As far as I understand it, I followed the rules. There were enough 6-s for me to make that as a Hard move. I had established this was the school nurse who knew enough to know how to leave poison out for wolves, who wanted to kill the wolves. This did not come out of nowhere.
    As far as I understand it, in Sorcerer terms, I introduced a Bang and then backed the fuck off to let the players decide what would happen.

    But I made that choice. I used GM power.

    Or look at combat. Say the Werewolf gets into a fight with an NPC who's in the Queen's gang. I don't roll the dice ever. When the Werewolf rolls the dice, we read the Lashing Out move and say what this means, following the principles of Monsterhearts.

    But, there are points in a combat where I act or react. I do not roll dice. I decide what happens, and -- barring objections from the players, which is an important caveat -- what I decide happens. What the hell is power if not that?

    Or say the Witch has managed to tick off an NPC, not necessarily wanting to, the player not necessarily wanting to, but again, not objecting. And say this NPC is a physically capable bully, while the Witch is not.

    I say that the bully accosts the Witch and hits him, doing, say, 1 harm.
    I say that the Queen's gang member punches the Werewolf, doing 1 harm.
    Or I decide one of these has a gun, doing more than 1 harm.

    I'm presumably following the rules, the principles, the agendas. I've established the existence of this gun before firing it. I've established the bully is pissed off at the Witch and the kind of person who will fire that gun. I am, I hope, running a safe, sane, consensual game where the players WILL call me on my shit.

    But again, what is this if not using power? And what is power if it isn't this?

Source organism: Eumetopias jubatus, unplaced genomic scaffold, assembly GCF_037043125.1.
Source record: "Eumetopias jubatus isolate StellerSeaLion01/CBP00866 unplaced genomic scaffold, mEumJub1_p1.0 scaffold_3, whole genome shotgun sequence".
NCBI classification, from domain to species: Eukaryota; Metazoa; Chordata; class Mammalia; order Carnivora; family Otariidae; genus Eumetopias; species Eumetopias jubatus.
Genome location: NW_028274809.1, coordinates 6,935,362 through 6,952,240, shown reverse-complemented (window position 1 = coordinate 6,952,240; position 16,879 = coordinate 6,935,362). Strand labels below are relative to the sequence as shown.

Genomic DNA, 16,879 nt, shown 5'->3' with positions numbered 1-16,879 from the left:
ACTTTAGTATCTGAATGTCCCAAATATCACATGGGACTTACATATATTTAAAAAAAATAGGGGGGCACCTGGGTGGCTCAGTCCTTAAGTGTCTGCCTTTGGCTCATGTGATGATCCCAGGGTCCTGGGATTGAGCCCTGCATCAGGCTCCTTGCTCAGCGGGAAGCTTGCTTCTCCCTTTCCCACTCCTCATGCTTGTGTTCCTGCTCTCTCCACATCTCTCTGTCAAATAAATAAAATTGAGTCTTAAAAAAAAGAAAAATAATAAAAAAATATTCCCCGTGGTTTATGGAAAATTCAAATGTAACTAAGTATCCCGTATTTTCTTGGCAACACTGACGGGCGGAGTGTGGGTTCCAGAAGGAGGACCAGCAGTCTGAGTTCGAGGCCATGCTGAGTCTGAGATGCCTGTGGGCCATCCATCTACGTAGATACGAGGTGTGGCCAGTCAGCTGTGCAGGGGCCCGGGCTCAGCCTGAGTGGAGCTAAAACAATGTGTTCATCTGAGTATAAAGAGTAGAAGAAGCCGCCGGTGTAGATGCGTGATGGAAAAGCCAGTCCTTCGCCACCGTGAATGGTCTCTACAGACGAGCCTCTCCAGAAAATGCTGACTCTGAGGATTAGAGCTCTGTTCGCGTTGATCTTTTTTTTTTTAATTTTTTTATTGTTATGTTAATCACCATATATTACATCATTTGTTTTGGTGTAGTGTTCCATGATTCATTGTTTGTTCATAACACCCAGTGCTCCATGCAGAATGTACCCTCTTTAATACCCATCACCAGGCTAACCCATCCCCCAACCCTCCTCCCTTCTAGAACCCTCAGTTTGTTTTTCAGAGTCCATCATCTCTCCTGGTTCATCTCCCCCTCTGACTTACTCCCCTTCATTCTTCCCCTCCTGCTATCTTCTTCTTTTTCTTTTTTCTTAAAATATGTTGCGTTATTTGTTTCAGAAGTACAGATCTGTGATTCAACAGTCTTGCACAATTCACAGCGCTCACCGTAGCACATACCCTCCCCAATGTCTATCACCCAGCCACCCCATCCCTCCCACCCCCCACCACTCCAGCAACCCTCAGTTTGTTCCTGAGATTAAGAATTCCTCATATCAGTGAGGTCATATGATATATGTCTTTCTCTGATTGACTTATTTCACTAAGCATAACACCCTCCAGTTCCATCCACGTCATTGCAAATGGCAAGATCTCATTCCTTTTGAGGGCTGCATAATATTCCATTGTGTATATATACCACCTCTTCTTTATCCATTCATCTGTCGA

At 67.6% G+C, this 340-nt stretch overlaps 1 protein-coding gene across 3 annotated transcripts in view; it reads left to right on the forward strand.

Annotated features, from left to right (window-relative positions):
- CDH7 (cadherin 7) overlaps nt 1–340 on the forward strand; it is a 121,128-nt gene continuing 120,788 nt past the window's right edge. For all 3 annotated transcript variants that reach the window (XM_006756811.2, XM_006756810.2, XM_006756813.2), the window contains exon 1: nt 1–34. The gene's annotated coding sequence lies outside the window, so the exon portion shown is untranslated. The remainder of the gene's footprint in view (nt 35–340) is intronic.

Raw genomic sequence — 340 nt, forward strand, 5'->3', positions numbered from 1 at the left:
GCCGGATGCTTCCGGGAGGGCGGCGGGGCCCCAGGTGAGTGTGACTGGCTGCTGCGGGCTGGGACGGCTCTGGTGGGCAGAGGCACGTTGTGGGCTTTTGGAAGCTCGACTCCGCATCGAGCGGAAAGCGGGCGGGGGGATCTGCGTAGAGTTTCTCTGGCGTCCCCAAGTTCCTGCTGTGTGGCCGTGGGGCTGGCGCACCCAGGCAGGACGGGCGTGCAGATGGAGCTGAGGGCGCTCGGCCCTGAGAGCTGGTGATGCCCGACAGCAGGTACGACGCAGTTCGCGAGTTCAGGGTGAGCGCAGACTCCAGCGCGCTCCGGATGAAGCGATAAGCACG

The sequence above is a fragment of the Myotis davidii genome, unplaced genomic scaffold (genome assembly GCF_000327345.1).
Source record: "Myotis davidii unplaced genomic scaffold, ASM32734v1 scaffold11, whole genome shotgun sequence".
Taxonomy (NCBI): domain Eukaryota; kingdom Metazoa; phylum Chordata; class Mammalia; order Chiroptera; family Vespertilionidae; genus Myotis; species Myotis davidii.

This isn't a rhetorical question. I'm not sure how folks are defining "power", and whether we're talking something that is de facto bad or something that cannot exist if the folks on the receiving end consent, whether we're talking something that, like electricity, can be used for good or ill, but is not intrinsically good or bad, or whether we're talking about something else altogether.
  • @Hasimir , what PbtA games got it right in your opinion? Could you cite some of them?

    And I'm with Eero here: PbtA can only be considered player-driven in comparison to other games in it's niche, that is, GMed or trad games.
  • I guess it depends on how you define power. I'm running Monsterhearts 1.5, and doing my level best not to prep, and indeed, I have NO idea how the final session will end.
    Just for clarification: you mean that you are doing your level best not to script the story/railroad or not to prep in general? This is what I was talking about in my previous post. They are two different things that keep getting conflated (I don't think that's your case, though). You can prep loads of background material (locations, NPC motivations, what-have-you) and still have no "story script"/railroading/any idea whatsoever what's gonna happen from the moment the game starts.
  • edited October 2017
    Yeah, if you're coming from a perspective of collaborative freeform (e.g. fiasco), PbtA is very traditional.

    However, if your persecptive is heavy "trad play", it's got some things going for it.

    PbtA (at least the "core" games and AW itself; I have yet to see a descendant which has really clear directions for play - but I'm unfamiliar with most) is basically:

    Traditional, GMed roleplaying, but with:

    * some player-empowering rules and procedures (e.g. some moves give players decision-making power over important aspects of the setting),
    * clear player-empowering principles and agenda for the MC (arguably the most important but also the easiest thing to ignore), and
    * a culture of no-prep play and collaborative practices (largely because of AW's "first session" advice, I'd imagine).

    It's still a GMed RPG. However, you will not see this:

    "Ok, I'm the GM. I've created a world you can read about in this binder. You will make 3rd level characters (but no clerics or demihumans, those don't exist in my setting). You will be hired by an Important NPC to find the Tiered Orb. Also, when you return the Orb, you will be betrayed by him and then have to find the Blue Sword to defeat him in a climactic scene on the citadel stairs and one of you will die, but I'm not going to tell you that just yet."

    It's a different dynamic and a different culture of play.

    In games I've seen, players tend to have a lot to say about the nature of the setting, the themes in play, the general focus of play, and so on.
  • Lol that example XD